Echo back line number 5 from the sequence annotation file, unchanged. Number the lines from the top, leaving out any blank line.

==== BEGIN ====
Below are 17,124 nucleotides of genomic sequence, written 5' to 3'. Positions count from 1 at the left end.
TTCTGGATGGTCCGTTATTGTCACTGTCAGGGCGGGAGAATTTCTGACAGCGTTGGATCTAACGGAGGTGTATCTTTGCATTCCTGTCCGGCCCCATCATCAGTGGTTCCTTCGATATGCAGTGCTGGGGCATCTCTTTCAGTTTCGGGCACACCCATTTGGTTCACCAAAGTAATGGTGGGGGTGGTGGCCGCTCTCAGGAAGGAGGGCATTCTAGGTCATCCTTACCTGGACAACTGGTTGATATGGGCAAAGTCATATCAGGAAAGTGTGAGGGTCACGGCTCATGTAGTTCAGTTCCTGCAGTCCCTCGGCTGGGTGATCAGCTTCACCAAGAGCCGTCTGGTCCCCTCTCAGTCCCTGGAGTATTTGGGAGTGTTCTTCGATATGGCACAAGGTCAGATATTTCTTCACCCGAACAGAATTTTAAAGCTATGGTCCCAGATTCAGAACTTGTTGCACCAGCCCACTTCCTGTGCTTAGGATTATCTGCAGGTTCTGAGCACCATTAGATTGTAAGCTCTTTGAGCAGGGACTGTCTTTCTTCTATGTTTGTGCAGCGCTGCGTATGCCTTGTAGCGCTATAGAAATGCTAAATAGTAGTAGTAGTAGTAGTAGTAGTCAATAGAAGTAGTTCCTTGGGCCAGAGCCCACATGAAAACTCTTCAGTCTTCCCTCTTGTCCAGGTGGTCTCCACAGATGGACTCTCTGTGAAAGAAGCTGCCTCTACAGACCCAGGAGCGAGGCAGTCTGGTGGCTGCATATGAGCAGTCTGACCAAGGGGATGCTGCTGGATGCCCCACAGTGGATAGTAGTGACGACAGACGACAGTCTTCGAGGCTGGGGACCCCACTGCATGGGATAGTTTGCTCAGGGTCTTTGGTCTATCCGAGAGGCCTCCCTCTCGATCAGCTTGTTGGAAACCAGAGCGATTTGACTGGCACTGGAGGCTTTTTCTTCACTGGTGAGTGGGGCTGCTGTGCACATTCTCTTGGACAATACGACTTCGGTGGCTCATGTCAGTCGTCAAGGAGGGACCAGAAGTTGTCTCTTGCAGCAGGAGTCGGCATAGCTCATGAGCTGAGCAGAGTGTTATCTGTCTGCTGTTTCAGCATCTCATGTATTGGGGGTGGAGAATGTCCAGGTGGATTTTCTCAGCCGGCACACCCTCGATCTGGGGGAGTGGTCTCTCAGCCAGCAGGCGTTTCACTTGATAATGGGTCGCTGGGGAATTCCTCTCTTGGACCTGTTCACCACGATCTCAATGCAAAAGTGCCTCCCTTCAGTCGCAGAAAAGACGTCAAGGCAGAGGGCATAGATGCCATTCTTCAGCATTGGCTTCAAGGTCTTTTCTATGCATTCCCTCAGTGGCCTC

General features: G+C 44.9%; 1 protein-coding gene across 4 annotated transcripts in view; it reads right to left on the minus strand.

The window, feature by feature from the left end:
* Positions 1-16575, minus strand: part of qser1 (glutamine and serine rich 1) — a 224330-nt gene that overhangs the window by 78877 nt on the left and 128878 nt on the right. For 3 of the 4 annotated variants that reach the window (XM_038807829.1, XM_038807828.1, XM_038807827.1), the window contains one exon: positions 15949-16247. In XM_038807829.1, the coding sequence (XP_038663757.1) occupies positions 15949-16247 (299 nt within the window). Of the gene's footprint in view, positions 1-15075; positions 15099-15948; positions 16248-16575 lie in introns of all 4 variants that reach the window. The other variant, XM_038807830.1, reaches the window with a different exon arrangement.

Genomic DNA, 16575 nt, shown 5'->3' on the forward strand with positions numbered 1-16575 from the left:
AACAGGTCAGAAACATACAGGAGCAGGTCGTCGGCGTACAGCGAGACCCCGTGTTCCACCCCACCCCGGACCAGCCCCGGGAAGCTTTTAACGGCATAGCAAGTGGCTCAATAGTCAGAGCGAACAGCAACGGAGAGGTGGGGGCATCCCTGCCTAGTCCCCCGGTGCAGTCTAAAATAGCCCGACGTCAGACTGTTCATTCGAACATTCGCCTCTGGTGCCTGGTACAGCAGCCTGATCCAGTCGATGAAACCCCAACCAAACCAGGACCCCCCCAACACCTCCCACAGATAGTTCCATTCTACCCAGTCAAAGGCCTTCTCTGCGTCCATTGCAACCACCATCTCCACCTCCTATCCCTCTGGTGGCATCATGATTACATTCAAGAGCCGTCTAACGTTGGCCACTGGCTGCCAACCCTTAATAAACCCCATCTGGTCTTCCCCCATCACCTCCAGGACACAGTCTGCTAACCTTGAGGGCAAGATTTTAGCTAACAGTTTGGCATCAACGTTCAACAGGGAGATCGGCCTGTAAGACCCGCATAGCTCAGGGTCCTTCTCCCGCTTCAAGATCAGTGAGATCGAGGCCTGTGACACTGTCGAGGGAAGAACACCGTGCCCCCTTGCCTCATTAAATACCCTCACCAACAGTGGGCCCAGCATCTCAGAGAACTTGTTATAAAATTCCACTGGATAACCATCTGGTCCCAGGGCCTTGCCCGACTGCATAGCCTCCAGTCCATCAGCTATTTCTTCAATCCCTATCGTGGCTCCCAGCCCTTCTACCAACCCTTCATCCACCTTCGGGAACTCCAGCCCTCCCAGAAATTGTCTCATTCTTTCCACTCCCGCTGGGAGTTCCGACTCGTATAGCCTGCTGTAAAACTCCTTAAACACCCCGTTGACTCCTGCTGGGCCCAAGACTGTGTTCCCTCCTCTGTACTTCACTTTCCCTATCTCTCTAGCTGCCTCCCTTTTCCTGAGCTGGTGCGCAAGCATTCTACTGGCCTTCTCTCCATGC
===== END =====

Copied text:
* Positions 1-16575, minus strand: part of qser1 (glutamine and serine rich 1) — a 224330-nt gene that overhangs the window by 78877 nt on the left and 128878 nt on the right. For 3 of the 4 annotated variants that reach the window (XM_038807829.1, XM_038807828.1, XM_038807827.1), the window contains one exon: positions 15949-16247. In XM_038807829.1, the coding sequence (XP_038663757.1) occupies positions 15949-16247 (299 nt within the window). Of the gene's footprint in view, positions 1-15075; positions 15099-15948; positions 16248-16575 lie in introns of all 4 variants that reach the window. The other variant, XM_038807830.1, reaches the window with a different exon arrangement.